Courtney Wayment, who won the 3,000-meter run and anchored the winning distance medley relay in the NCAA indoor championships last March, has the nation’s fastest time in the 3,000-meter steeplechase. Her time of 9:31.37 is not only seven seconds faster than any collegian, but it makes her the fifth fastest collegian ever. 

“She’s definitely a world-class talent,” says Eyestone. Wayment also owns the nation’s second fastest time at 5,000 meters, but won’t contest that event at nationals.

Then there’s Whittni Orton, whose 5,000-meter time of 15:12.91 makes her the fastest collegian this season and the seventh fastest collegian ever. She also has the third-fastest time in the nation for 1,500 meters. She will contest both races at nationals, but it will be a demanding double. The trials of the 1,500 are Thursday and the finals for the 1,500 are Saturday, followed by the finals of the 5,000 less than two hours later.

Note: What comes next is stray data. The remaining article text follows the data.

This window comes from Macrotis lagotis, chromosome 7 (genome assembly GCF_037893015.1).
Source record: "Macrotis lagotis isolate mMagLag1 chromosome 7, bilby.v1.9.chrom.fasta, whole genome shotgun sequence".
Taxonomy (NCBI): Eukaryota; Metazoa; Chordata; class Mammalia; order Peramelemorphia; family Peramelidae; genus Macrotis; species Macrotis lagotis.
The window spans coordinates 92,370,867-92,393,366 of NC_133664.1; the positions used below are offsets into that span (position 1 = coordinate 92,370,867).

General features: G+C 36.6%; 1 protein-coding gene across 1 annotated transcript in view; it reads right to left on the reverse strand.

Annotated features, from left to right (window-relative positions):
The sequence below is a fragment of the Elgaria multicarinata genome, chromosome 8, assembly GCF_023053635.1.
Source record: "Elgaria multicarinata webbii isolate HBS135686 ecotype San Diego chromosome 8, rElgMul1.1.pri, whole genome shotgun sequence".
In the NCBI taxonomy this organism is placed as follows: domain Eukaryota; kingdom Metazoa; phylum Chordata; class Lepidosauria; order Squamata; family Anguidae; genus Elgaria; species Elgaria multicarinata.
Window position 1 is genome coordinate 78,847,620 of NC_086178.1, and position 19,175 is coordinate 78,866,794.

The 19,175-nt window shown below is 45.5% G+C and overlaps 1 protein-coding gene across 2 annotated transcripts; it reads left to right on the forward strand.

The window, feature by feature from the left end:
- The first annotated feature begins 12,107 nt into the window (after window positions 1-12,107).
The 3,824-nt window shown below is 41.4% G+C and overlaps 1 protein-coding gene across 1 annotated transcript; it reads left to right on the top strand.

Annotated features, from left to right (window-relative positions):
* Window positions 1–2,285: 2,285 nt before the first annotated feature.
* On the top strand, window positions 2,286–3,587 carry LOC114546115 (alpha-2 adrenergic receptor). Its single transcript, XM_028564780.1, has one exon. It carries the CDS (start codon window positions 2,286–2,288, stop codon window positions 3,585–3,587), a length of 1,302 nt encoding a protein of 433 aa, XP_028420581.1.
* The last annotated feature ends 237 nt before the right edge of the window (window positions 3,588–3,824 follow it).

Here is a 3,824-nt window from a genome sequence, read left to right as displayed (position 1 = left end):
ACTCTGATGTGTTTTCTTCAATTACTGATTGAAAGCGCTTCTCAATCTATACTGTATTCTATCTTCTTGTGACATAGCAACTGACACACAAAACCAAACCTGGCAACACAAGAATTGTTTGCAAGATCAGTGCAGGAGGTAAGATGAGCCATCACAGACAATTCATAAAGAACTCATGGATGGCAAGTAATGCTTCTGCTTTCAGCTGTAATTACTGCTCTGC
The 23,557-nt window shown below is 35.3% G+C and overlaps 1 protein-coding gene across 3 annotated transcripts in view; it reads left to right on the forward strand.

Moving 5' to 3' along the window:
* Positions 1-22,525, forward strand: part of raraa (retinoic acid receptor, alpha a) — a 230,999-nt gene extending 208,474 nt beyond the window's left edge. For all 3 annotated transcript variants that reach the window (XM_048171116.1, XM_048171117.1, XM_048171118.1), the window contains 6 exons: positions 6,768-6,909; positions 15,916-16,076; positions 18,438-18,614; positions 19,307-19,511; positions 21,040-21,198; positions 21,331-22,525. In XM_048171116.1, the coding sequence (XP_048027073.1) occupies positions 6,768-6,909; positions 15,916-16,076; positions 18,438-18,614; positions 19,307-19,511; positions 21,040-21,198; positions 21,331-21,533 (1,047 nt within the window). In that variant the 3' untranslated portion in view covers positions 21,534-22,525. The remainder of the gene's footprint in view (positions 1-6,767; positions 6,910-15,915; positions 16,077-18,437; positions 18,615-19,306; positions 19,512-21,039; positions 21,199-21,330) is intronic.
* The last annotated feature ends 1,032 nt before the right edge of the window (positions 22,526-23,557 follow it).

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Orton’s season has been remarkable — she added two school records this spring to the four she set indoors last year — especially given the fact that she didn’t begin running until early March because of a variety of injuries. “She has a unique ability to use alternative forms of training and not lose much fitness,” Eyestone said last winter, referring to the swimming, cycling and elliptical training that athletes do when they can’t run.